• Homage: To classic dinosaur movies (particularly ones set in Hollywood Prehistory) when the crew experiences a mechanical version of the age of dinosaurs.
  • Hypocritical Humor: Farnsworth suggests to Dr. Banjo that just because they haven't the last missing link doesn't mean it doesn't exist, to which he responds "Things don't exist simply because you believe in them. Thus sayeth the almighty creature in the sky!"
  • Inadvertent Entrance Cue: Witnessing the solar flare, the Professor says only puny, mammal-like robots cowering in caves would have survived it. Bender then emerges from the cave they'd been sleeping in, oblivious to what's just happened.
  • I Resemble That Remark!: When the Professor tells the protesters to "get on your turnip trucks and go home", it cuts to the Moon Farmer standing by a truck filled with turnips, who grumbles about the insultingly accurate stereotype.
  • Ironic Echo: "I don't want to live on this planet anymore." Said first by the Professor and then later by Dr. Widnar.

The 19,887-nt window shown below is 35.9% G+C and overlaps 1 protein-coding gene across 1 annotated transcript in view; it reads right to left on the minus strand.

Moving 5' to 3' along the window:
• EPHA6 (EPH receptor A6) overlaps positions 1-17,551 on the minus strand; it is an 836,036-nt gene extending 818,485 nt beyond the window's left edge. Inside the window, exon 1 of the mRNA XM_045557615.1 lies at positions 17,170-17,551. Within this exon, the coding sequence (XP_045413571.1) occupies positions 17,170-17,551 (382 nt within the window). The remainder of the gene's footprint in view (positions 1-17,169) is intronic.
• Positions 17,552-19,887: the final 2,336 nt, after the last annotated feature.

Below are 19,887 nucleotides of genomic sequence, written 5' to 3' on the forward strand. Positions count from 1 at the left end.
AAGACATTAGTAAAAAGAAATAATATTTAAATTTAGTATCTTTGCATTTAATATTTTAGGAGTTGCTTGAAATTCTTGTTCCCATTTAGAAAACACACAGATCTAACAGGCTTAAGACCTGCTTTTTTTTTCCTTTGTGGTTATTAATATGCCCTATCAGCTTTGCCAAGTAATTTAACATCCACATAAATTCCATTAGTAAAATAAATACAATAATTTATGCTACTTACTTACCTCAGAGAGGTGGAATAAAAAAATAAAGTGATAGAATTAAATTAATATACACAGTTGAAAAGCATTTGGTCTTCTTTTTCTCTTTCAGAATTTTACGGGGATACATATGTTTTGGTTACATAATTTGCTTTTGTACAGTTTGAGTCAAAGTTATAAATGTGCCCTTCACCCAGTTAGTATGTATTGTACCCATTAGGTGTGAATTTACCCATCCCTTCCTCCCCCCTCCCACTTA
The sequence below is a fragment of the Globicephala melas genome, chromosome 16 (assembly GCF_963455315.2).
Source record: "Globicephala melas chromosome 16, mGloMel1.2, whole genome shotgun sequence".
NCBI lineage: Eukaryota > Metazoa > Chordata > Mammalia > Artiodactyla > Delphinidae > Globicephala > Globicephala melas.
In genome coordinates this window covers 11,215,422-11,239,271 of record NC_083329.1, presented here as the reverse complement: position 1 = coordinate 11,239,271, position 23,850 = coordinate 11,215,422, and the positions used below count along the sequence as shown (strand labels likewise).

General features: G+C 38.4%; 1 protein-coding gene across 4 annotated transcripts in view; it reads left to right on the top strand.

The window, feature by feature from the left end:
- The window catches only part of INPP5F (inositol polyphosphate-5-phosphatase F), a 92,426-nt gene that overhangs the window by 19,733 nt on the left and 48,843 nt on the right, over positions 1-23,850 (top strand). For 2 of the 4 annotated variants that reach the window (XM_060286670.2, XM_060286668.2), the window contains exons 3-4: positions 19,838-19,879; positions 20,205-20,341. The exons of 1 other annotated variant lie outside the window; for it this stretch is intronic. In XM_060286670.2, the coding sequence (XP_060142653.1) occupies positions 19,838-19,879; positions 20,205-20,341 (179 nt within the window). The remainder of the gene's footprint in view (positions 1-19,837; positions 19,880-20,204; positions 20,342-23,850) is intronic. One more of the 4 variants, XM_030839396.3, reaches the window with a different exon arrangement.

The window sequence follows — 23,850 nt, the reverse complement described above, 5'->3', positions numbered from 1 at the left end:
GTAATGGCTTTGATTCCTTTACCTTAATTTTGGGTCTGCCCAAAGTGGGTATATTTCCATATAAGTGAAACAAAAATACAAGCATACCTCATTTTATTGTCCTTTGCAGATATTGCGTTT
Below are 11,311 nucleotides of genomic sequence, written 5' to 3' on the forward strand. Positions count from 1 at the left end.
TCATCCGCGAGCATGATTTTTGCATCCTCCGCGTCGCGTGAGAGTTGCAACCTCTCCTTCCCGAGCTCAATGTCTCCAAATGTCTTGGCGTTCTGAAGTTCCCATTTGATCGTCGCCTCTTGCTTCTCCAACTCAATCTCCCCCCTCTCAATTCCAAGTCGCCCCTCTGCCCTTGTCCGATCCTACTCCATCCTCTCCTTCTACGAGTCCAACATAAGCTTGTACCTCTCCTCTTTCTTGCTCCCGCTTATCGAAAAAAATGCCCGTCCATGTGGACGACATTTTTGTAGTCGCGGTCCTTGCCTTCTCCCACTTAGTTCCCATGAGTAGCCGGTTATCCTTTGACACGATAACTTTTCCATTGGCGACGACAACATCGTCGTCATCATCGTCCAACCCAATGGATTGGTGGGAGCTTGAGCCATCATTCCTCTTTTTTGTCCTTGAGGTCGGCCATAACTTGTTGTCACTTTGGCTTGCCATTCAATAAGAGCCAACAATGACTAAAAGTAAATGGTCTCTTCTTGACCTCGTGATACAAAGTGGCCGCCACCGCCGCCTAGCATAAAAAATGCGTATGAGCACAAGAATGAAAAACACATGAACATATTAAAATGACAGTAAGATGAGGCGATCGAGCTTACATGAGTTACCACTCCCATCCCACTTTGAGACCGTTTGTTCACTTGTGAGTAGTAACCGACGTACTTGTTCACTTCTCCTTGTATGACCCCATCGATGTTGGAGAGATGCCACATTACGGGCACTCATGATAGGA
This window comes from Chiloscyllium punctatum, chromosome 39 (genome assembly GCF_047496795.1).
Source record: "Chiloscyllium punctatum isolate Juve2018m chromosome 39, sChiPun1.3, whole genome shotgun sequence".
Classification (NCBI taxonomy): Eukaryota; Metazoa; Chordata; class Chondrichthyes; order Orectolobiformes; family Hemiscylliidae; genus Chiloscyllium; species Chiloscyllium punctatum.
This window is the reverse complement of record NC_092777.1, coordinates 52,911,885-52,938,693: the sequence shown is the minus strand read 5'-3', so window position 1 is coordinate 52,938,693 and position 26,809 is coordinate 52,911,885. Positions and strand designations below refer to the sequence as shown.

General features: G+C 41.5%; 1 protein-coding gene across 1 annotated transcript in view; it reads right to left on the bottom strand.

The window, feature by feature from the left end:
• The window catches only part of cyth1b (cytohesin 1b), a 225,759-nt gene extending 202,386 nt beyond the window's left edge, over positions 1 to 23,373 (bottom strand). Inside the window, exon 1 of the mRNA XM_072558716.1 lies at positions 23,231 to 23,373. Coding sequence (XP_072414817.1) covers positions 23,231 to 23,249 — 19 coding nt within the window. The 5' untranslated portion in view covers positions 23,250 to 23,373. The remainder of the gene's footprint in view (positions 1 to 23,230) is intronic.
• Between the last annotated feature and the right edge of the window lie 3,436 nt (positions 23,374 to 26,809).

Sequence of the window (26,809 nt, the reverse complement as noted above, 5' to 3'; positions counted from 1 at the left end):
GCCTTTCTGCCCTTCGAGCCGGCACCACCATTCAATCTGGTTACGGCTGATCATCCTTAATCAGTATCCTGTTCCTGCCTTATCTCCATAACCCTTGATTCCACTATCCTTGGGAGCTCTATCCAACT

• Kick the Dog: The episode ends with Zoidberg telling everyone that, after a subplot about the two bonding, he hates Cubert. Remember, this is Zoidberg we're talking about.
  • Meaningful Name: The episode title is not just a Shout-Out to A Clockwork Orange, but references the pseudo science of Intelligent Design where creationists compare God to a watchmaker whose creation is perfect which fits the episode's theme. The episode thus sides with evolution being real, but also points to the fact that God can still coexist with it as shown by Fransworth planting nanobots that evolve, this being the position of Theistic Evolution believed by most religious people today who accept all scientific and naturalist theories as the way God works.
  • Meek Mesozoic Mammal: Discussed. The crew gets attacked by robotic versions of dinosaurs, other Mesozoic reptiles, and a Dimetrodon, which are then wiped out by a solar flare bringing out an electric surge that short-circuited them. The Professor proclaims that "only puny mammal-like robots cowering in caves could survive such a catastrophe", just as Bender comes out of a cave annoucing that he had taught himself to knit during the time.